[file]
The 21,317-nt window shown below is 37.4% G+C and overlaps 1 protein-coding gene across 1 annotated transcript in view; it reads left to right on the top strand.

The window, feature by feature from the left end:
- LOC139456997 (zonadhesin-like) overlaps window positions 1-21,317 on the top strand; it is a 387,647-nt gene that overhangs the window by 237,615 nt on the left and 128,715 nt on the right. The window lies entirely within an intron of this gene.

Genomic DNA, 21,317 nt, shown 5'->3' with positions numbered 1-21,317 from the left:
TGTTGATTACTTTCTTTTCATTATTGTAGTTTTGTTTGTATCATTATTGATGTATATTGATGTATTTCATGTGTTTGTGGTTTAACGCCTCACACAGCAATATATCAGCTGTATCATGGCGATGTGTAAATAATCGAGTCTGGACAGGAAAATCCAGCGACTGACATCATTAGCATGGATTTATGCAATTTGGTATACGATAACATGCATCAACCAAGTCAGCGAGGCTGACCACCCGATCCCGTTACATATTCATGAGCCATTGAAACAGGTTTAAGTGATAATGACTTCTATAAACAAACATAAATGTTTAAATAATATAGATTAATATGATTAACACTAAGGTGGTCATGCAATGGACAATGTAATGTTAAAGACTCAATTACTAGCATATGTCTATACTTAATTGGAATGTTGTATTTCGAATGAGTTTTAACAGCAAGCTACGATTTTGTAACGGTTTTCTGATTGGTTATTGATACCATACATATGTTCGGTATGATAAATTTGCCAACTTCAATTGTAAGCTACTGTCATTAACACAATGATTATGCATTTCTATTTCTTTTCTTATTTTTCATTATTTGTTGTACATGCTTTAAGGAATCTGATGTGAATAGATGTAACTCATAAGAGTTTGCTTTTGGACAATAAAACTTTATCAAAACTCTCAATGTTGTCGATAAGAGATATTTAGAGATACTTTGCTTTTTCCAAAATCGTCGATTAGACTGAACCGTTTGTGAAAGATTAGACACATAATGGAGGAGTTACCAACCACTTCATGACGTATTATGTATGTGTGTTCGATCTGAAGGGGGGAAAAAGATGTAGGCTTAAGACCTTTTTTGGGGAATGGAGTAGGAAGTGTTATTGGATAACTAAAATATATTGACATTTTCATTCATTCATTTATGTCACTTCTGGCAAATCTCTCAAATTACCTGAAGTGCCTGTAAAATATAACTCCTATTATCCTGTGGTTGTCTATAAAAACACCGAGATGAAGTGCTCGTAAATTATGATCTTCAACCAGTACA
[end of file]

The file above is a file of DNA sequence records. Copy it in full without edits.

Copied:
The 21,317-nt window shown below is 37.4% G+C and overlaps 1 protein-coding gene across 1 annotated transcript in view; it reads left to right on the top strand.

The window, feature by feature from the left end:
- LOC139456997 (zonadhesin-like) overlaps window positions 1-21,317 on the top strand; it is a 387,647-nt gene that overhangs the window by 237,615 nt on the left and 128,715 nt on the right. The window lies entirely within an intron of this gene.

Genomic DNA, 21,317 nt, shown 5'->3' with positions numbered 1-21,317 from the left:
TGTTGATTACTTTCTTTTCATTATTGTAGTTTTGTTTGTATCATTATTGATGTATATTGATGTATTTCATGTGTTTGTGGTTTAACGCCTCACACAGCAATATATCAGCTGTATCATGGCGATGTGTAAATAATCGAGTCTGGACAGGAAAATCCAGCGACTGACATCATTAGCATGGATTTATGCAATTTGGTATACGATAACATGCATCAACCAAGTCAGCGAGGCTGACCACCCGATCCCGTTACATATTCATGAGCCATTGAAACAGGTTTAAGTGATAATGACTTCTATAAACAAACATAAATGTTTAAATAATATAGATTAATATGATTAACACTAAGGTGGTCATGCAATGGACAATGTAATGTTAAAGACTCAATTACTAGCATATGTCTATACTTAATTGGAATGTTGTATTTCGAATGAGTTTTAACAGCAAGCTACGATTTTGTAACGGTTTTCTGATTGGTTATTGATACCATACATATGTTCGGTATGATAAATTTGCCAACTTCAATTGTAAGCTACTGTCATTAACACAATGATTATGCATTTCTATTTCTTTTCTTATTTTTCATTATTTGTTGTACATGCTTTAAGGAATCTGATGTGAATAGATGTAACTCATAAGAGTTTGCTTTTGGACAATAAAACTTTATCAAAACTCTCAATGTTGTCGATAAGAGATATTTAGAGATACTTTGCTTTTTCCAAAATCGTCGATTAGACTGAACCGTTTGTGAAAGATTAGACACATAATGGAGGAGTTACCAACCACTTCATGACGTATTATGTATGTGTGTTCGATCTGAAGGGGGGAAAAAGATGTAGGCTTAAGACCTTTTTTGGGGAATGGAGTAGGAAGTGTTATTGGATAACTAAAATATATTGACATTTTCATTCATTCATTTATGTCACTTCTGGCAAATCTCTCAAATTACCTGAAGTGCCTGTAAAATATAACTCCTATTATCCTGTGGTTGTCTATAAAAACACCGAGATGAAGTGCTCGTAAATTATGATCTTCAACCAGTACA